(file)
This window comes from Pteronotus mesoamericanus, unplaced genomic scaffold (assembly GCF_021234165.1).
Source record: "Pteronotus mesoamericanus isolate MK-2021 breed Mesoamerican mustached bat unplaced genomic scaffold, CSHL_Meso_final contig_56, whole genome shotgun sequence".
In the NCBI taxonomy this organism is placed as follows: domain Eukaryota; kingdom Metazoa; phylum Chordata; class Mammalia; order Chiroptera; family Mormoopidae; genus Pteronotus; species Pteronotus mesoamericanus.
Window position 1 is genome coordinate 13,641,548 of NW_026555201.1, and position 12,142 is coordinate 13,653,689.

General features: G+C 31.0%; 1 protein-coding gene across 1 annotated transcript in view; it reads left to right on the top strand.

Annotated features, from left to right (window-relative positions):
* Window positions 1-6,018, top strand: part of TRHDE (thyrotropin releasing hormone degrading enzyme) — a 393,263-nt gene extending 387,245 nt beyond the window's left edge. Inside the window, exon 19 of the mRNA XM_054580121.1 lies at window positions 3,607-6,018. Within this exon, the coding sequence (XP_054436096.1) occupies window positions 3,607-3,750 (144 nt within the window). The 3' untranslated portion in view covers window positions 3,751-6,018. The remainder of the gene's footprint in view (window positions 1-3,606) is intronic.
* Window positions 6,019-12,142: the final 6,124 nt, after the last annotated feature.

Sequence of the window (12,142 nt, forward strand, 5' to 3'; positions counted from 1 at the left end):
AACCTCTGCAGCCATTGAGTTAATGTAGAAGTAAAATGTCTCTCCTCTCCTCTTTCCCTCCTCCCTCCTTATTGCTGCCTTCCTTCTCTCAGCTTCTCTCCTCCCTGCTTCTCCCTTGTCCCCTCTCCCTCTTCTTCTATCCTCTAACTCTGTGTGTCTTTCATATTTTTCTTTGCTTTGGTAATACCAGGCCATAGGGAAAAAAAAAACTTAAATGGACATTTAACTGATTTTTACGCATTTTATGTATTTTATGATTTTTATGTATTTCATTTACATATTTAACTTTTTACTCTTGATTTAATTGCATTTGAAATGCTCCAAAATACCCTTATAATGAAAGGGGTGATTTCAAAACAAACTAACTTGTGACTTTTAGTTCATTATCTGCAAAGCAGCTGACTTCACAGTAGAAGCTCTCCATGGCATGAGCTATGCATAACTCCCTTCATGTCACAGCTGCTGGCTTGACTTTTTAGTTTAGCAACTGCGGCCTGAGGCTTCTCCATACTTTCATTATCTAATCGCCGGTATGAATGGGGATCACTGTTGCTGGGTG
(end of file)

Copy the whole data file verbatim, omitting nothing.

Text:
This window comes from Pteronotus mesoamericanus, unplaced genomic scaffold (assembly GCF_021234165.1).
Source record: "Pteronotus mesoamericanus isolate MK-2021 breed Mesoamerican mustached bat unplaced genomic scaffold, CSHL_Meso_final contig_56, whole genome shotgun sequence".
In the NCBI taxonomy this organism is placed as follows: domain Eukaryota; kingdom Metazoa; phylum Chordata; class Mammalia; order Chiroptera; family Mormoopidae; genus Pteronotus; species Pteronotus mesoamericanus.
Window position 1 is genome coordinate 13,641,548 of NW_026555201.1, and position 12,142 is coordinate 13,653,689.

General features: G+C 31.0%; 1 protein-coding gene across 1 annotated transcript in view; it reads left to right on the top strand.

Annotated features, from left to right (window-relative positions):
* Window positions 1-6,018, top strand: part of TRHDE (thyrotropin releasing hormone degrading enzyme) — a 393,263-nt gene extending 387,245 nt beyond the window's left edge. Inside the window, exon 19 of the mRNA XM_054580121.1 lies at window positions 3,607-6,018. Within this exon, the coding sequence (XP_054436096.1) occupies window positions 3,607-3,750 (144 nt within the window). The 3' untranslated portion in view covers window positions 3,751-6,018. The remainder of the gene's footprint in view (window positions 1-3,606) is intronic.
* Window positions 6,019-12,142: the final 6,124 nt, after the last annotated feature.

Sequence of the window (12,142 nt, forward strand, 5' to 3'; positions counted from 1 at the left end):
AACCTCTGCAGCCATTGAGTTAATGTAGAAGTAAAATGTCTCTCCTCTCCTCTTTCCCTCCTCCCTCCTTATTGCTGCCTTCCTTCTCTCAGCTTCTCTCCTCCCTGCTTCTCCCTTGTCCCCTCTCCCTCTTCTTCTATCCTCTAACTCTGTGTGTCTTTCATATTTTTCTTTGCTTTGGTAATACCAGGCCATAGGGAAAAAAAAAACTTAAATGGACATTTAACTGATTTTTACGCATTTTATGTATTTTATGATTTTTATGTATTTCATTTACATATTTAACTTTTTACTCTTGATTTAATTGCATTTGAAATGCTCCAAAATACCCTTATAATGAAAGGGGTGATTTCAAAACAAACTAACTTGTGACTTTTAGTTCATTATCTGCAAAGCAGCTGACTTCACAGTAGAAGCTCTCCATGGCATGAGCTATGCATAACTCCCTTCATGTCACAGCTGCTGGCTTGACTTTTTAGTTTAGCAACTGCGGCCTGAGGCTTCTCCATACTTTCATTATCTAATCGCCGGTATGAATGGGGATCACTGTTGCTGGGTG